Nordlands largest city Bodø not only has a brand new cultural centre. Around it creative industries are in full bloom.
“For years we have looked to the south. Now we are looking north,” said Maria Utsi, the director of the Arctic Arts Festival during the launch of the festivals new arts and culture magazine Høtt. Her words resonated a great deal with me, both as a born and bred northerner and as a Norwegian. Looking outside our borders for recognition and acknowledgement is fairly typical Norwegian. Still, our confidence seem to be growing, especially within the creative industries. Høtt magazine is in its entirety devoted to arts and culture in the Norways three northernmost counties; articles about art spaces and arts residences by the sea, a comic book about the 1600th century priest Petter Dass, not to mention a festival in every nook and corner. The magazine is a real treat, printed on thick uncoated paper and designed by the local design studio By North.
Had this magazine been launched back when I lived in Nordland, it would probably have been put together by a schoolteacher who dabbled with a bit of graphic design and printed on the same press as the local newspaper. The launch would have taken place at the community centre over a cup of lukewarm coffee and a piece of pastry. (To be fair, we always served great cakes up here). This time around, the launch took place in a completely different environment, that is the new cultural quarter in Bodø, called Stormen (meaning The Storm). The centre consists of two buildings and houses a library, three concert halls, an exhibition space and a café. It opened in 2014 after a rather, well, windy debate concerning the building itself and its use. Not an unusual story, I might ad, when it comes to building new cultural centres in Norway, but these stories always seem to end well. Every fifth resident of Bodø visited Stormen during it´s opening weekend and Wallpaper magazine wrote a flattering piece about the architecture. Check.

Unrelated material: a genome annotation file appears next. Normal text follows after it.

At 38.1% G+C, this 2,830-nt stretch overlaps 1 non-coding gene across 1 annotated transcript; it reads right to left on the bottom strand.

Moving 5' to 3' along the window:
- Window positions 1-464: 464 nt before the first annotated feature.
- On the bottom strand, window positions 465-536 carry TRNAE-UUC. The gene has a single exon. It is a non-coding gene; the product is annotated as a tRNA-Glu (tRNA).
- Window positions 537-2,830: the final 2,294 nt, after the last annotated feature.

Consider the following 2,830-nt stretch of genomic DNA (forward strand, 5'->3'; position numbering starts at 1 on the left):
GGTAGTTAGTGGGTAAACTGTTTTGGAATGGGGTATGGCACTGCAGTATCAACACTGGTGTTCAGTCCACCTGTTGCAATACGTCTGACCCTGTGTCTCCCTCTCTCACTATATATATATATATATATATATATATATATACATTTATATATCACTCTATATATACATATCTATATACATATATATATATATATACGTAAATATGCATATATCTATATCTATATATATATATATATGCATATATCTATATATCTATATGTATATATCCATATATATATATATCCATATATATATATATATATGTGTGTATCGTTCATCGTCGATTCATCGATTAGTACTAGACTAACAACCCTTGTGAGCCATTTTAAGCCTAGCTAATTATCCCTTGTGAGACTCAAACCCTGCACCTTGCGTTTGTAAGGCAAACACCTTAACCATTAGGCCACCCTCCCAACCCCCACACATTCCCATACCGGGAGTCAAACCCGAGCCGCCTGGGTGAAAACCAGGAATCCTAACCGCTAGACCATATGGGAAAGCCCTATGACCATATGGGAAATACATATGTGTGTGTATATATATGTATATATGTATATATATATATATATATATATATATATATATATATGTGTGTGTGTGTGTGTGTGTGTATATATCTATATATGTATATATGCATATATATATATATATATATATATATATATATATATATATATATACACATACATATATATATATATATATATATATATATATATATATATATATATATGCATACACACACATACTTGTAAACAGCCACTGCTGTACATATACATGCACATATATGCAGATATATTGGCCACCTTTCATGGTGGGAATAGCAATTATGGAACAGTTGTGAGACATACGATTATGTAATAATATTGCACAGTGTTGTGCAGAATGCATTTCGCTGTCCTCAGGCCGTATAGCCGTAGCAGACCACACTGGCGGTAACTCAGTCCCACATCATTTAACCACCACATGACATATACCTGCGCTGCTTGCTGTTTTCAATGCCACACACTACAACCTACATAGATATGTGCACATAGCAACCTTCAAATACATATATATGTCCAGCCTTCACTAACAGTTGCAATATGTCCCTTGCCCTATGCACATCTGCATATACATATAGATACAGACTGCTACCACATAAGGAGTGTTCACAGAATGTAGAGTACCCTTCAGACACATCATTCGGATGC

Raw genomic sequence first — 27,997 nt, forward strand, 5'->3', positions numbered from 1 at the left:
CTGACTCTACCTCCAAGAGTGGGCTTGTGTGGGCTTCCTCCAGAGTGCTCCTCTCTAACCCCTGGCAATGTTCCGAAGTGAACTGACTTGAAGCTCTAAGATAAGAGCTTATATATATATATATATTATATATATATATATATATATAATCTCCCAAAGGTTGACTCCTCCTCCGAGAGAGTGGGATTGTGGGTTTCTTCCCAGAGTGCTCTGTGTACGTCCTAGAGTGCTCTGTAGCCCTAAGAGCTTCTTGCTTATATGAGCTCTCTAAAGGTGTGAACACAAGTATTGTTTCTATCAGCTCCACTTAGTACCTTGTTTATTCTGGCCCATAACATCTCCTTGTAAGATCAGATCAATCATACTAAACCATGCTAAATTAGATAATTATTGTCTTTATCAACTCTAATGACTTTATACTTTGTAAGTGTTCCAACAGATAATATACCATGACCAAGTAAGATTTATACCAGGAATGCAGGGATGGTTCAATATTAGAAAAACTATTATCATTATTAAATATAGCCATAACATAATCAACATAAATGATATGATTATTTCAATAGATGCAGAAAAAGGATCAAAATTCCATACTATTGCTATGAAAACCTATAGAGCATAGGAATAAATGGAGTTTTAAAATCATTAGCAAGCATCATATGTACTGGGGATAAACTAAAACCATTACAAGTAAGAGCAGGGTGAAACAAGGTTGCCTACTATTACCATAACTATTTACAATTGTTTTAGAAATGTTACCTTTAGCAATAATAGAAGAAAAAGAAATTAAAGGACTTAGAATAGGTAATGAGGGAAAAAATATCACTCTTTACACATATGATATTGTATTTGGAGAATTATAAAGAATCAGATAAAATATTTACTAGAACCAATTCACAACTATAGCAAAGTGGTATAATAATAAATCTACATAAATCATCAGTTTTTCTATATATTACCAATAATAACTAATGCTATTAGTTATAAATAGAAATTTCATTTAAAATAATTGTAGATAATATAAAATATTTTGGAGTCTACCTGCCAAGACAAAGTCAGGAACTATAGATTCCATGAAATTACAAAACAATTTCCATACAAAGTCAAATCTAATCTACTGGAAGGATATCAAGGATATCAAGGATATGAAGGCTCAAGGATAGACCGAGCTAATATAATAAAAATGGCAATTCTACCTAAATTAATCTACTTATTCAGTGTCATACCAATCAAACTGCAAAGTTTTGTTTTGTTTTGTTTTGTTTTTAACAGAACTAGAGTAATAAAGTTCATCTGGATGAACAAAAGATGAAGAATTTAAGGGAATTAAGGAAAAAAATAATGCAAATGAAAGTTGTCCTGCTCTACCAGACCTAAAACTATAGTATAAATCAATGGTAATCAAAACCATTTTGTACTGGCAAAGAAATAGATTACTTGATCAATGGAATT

During the magazine launch I talked to Ole-Marius Storfjell, who after working many years for The Scandinavian Design Group in Oslo moved back to his home town Bodø. Three years ago he founded the design studio By North with Morten Iveland and Havard Sandaa Karlsen. They work for clients across the country, but it’s when you look at their local projects that you really get an impression of what´s happening in the region: The stone oven bakery Rustic in Storgata, the local brewery Bådin (where Iveland is one of the co-owners) and the music festival Parken are just some of the studios clients. The people of Bodø have developed a greater appreciation of beautiful design and brand identity, says Storfjell. They apparently also want homemade bread, local beer and superb coffee.
Downtown Bodø is still very much a mall with a glass roof. It´s the kind of building that makes you forget where you are. A block further up, however, handbag designer Elisabeth Benonisen has opened a shop after working several years for the designer Giles Deacon in London and next door two young artist are installing a DJ table on top of two barrels. An artwork by the art group Stein is painted directly on the wall. I ask if the space is open and they tell me that they are opening this evening for the very first time. NOK, as the gallery is called, intends to be a venue for the art that falls outside of the traditional exhibition spaces in the city, mainly contemporary arts and handicraft. We start at seven, they tell me, you’re very welcome. I´ll be on a plane to Oslo by then, I say, feeling a little sorry about just that.
My too short visit to Bodø convinced me that I should all do as festival director Maria Utsi encouraged us to: Look to the North. Here are three good reasons to come back to Nordland this year (I know I will) :
The Kaviar Factory, Henningsvær
33 female contemporary artists including Cindy Sherman and Marguerite Humeau will exhibit their works at this art space by the sea. No small accomplishment by the art space’ director, Venke Hoff, who will show photographs, installations, paintings, sculptures and video art by artist from a number of countries. The newly renovated factory building and it´s location is an attraction in itself.
April 30th to August 20th
The festival Up North was held for the first time last year and invited street artists from several countries to leave their mark on disused factory premises in the mining town of Sulitjelma. NOK in Bodø is a continuation of this project, and the first exhibition includes works by Norwegian artist Stein, Stayone, DotDotDot plus several international names.
Until March 12th
If you feel that you’ve seen it all when it comes to music festivals, you really haven´t unless you have been to Træna. The event takes place in spectacular surroundings on an archipelago that can only be reached by boat. This year, the line up includes up and coming Norwegian artists such as Ary, Gundelach and Young Gerrare.
Curious about HØTT? Have a look at this video:
Video by By North, music by Benjamin Mørk.